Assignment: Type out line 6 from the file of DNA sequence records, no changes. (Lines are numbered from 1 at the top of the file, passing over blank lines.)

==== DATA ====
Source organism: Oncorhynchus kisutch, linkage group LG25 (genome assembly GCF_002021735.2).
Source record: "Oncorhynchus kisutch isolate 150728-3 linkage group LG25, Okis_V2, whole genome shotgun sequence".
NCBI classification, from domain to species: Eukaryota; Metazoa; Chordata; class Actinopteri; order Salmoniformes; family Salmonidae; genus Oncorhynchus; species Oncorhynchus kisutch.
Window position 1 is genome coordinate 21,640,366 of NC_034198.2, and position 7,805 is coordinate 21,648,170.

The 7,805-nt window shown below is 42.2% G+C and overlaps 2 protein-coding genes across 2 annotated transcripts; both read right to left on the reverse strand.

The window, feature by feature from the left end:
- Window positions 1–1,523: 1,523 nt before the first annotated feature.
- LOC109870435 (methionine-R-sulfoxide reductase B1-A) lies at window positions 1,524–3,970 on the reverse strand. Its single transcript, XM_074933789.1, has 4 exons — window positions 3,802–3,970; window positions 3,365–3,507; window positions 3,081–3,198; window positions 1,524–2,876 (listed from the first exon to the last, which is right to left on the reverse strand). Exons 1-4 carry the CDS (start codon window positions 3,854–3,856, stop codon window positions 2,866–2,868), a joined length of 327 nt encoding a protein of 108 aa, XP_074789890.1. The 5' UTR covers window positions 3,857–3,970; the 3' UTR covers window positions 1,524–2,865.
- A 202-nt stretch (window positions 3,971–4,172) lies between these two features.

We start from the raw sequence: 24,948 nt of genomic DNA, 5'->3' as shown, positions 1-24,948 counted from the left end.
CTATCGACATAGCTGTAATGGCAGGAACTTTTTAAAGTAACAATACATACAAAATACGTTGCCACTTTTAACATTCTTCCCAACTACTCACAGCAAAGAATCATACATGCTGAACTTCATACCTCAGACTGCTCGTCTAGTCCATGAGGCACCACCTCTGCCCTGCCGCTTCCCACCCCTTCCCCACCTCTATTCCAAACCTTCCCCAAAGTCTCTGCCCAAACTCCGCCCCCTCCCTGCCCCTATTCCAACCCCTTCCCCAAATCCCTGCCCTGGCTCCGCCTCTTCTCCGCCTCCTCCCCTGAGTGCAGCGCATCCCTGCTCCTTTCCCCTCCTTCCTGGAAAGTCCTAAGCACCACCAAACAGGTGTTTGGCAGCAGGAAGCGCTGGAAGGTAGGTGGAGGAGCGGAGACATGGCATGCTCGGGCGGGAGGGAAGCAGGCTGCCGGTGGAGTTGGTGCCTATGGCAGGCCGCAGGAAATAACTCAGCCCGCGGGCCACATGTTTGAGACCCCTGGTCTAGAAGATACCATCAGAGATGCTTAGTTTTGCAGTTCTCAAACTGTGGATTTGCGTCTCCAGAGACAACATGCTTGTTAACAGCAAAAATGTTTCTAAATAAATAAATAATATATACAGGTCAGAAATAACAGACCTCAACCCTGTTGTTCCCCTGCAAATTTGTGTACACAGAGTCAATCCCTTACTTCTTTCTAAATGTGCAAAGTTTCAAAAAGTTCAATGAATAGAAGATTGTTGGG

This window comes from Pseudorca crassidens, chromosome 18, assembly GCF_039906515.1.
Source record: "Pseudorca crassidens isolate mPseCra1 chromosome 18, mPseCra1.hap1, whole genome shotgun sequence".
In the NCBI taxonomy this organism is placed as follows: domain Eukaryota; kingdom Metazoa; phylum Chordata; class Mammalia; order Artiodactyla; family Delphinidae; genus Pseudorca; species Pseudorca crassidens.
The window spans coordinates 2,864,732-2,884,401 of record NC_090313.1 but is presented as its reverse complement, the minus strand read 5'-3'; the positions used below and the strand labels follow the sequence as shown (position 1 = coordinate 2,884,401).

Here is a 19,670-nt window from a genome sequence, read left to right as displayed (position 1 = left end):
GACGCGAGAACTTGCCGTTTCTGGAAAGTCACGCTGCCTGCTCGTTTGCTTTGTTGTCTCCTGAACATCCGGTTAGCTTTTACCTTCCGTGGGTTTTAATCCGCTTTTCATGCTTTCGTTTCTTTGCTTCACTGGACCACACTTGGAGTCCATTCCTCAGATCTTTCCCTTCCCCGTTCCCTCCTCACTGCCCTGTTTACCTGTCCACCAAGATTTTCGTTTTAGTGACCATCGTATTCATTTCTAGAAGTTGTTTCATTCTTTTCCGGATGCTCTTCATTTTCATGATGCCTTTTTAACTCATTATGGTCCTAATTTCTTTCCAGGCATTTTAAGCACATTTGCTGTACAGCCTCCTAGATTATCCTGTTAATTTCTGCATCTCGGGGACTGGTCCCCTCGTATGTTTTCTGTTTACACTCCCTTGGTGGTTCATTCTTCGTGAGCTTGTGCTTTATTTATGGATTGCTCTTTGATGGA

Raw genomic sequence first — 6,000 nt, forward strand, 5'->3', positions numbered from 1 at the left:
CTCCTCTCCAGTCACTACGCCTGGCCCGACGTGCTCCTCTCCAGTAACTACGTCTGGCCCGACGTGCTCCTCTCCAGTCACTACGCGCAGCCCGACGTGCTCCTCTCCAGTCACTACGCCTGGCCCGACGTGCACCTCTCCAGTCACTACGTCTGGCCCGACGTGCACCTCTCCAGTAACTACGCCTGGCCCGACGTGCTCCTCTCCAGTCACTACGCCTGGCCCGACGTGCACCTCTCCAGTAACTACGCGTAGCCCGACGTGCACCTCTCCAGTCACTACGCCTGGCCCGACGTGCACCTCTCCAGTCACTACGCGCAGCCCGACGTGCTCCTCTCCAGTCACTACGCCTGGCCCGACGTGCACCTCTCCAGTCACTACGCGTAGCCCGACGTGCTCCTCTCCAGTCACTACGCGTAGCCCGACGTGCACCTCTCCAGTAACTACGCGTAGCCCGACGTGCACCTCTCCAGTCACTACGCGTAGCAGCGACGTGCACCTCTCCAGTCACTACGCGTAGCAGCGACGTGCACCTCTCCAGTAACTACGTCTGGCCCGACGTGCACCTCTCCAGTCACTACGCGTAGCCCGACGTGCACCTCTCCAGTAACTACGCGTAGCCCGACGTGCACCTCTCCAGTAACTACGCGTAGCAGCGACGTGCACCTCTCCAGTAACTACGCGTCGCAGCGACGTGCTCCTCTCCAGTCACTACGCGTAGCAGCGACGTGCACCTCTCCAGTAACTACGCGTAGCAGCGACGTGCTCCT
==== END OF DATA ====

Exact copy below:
The window, feature by feature from the left end: